Monday, May 6, 2013

Would you take your spouse’s surname?

I’ve learned that if a woman got married, that woman assumed the surname of her spouse, or omit her maiden name, or add her husband’s surname. In my case, I do that. I write my first name, maiden name, a hyphen and my hubby’s surname.  Of course, I know that you do the same.

But do you know of married women that keep their maiden names, they don’t use or omit the surnames of their husbands? I’m raising my hand because I did know a couple of friends that do this.  Is it new to you? Is it ridiculous? Is it permitted under the law?  Well, in most countries in Europe women keep their names. While in highly traditional Asian countries,  like the Philippines  we follow the patriarchal name system.

I read a Female article, written by Atty. Maria Dee A. Seares that discussed the surname  legalities  for married women. She mention the following sections from the Civil Code of the Philippines:
1. What is the law governing a married woman’s use of surnames?
Article 370 of the Civil Code of the Philippines provides that a married woman may use the following:
a)    Her maiden first name and surname and add her husband’s surname (ex. Anna Santos-Cruz), or
b)    Her maiden first name and her husband’s surname (ex. Anna Cruz), or
c)    Her husband’s full name, but prefixing a word indicating that she is his wife, such as “Mrs.” (ex. Mrs. Mark Cruz)
2. Does the woman need to apply or obtain permission before she can use the husband’s surname? 
No, the woman does not need to apply or obtain permission. The law, Article 370 of the Civil Code, grants the woman the right to use the surname of the husband upon marriage. The law provides the married woman 3 options as to what form of surname she prefers to use. 
3. Does the law prohibit the married woman from continuing to use her maiden name?  
No, there is no legal prohibition. Article 370 gave the married woman 3 options as to what name she will use upon marriage. However, there is nothing in the same law prohibiting a married woman from continuing to use her maiden name after marriage because, as the Supreme Court declared, “x x x when a woman marries, she does not change her name but only her civil status.” (Remo vs. The Honorable Secretary of Foreign Affairs, G.R. No. 169202 [2010])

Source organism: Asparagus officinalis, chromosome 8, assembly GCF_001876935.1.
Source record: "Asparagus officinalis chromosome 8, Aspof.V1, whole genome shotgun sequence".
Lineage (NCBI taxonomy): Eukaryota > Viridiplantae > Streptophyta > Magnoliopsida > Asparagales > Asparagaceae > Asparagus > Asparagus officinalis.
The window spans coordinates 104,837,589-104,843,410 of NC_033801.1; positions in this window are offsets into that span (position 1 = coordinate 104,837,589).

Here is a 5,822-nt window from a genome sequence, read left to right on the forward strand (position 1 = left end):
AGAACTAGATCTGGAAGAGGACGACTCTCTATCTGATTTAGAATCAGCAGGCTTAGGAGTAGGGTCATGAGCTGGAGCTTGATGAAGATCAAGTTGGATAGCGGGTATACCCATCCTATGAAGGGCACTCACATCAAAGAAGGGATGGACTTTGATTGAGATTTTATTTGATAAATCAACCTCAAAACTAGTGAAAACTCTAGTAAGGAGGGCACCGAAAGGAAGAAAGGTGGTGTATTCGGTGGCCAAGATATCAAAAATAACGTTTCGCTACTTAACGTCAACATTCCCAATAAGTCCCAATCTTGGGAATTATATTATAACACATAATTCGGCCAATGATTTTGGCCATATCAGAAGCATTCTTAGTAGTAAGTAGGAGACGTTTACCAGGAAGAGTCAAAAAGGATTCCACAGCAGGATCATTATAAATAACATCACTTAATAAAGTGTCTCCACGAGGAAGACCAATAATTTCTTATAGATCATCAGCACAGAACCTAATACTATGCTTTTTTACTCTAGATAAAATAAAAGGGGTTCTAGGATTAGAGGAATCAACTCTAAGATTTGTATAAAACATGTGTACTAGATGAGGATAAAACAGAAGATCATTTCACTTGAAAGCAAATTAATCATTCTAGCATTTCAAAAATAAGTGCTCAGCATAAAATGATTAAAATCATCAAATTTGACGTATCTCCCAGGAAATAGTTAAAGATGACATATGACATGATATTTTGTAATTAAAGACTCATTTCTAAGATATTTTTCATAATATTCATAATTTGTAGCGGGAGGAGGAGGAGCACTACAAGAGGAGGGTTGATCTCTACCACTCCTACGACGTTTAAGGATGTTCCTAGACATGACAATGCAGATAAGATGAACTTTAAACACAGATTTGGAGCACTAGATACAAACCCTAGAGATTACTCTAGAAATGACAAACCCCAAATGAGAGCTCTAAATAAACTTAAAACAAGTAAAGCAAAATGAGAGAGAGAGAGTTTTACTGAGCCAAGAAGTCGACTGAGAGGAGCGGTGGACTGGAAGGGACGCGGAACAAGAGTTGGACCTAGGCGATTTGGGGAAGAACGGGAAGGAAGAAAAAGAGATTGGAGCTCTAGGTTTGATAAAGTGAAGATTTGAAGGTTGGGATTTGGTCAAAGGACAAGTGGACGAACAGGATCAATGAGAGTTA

4. Is it obligatory under the law for the married woman to use the surname of the husband? 
No, it is not obligatory at all for the married woman to use the surname of her husband. The Supreme Court had the opportunity to explain and rule on this issue. It clarified that the use of the word “may” in Article 370 of the Civil Code means that the wife may or may not use the husband’s surname. The Supreme Court clarified that a woman does not have a duty to use the surname of the husband. (Remo vs. The Honorable Secretary of Foreign Affairs, G.R. No. 169202 [2010])
Atty. Seares said further, “there are women that don't use their husband's surname and these changes may be signs of the times that women empowerment is rising. There is now an assertion by women to have an identity separate, distinct, and independent from that of their husbands”.

What I'm musing?
Well, given this legalities, patriarchal system and women empowerment concept, I think at the end it’s the women that should decide what she desire – take or not to take her spouse surname.

In arriving a decision, it should make us happy.  I mean, we should be in a relationship, in a marriage wherein we can do and think freely, no restrictions. We should not be treated as slaves by our spouses. We should not suffer abuses from our husbands. And lastly, we are loved and respected by our spouses.

In my case, I am married for 17 years and  I am using my husband’s surname. It’s no big deal if I am an appendage of my husband,  it’s no biggie  either if I am addressed as Mrs. (my husband’s surname).  It did not lose my identity.  I can act independently from my husband.

What is important is that I am happy with my spouse. We discussed what I want, what he want, and all the things affecting our relationship, our family. We have equal rights. We are a united front. We decide together. We are a team working towards the betterment of our relationship, for our kids,  and the  whole family.

Would you take your spouse's surname or not? What are your thoughts?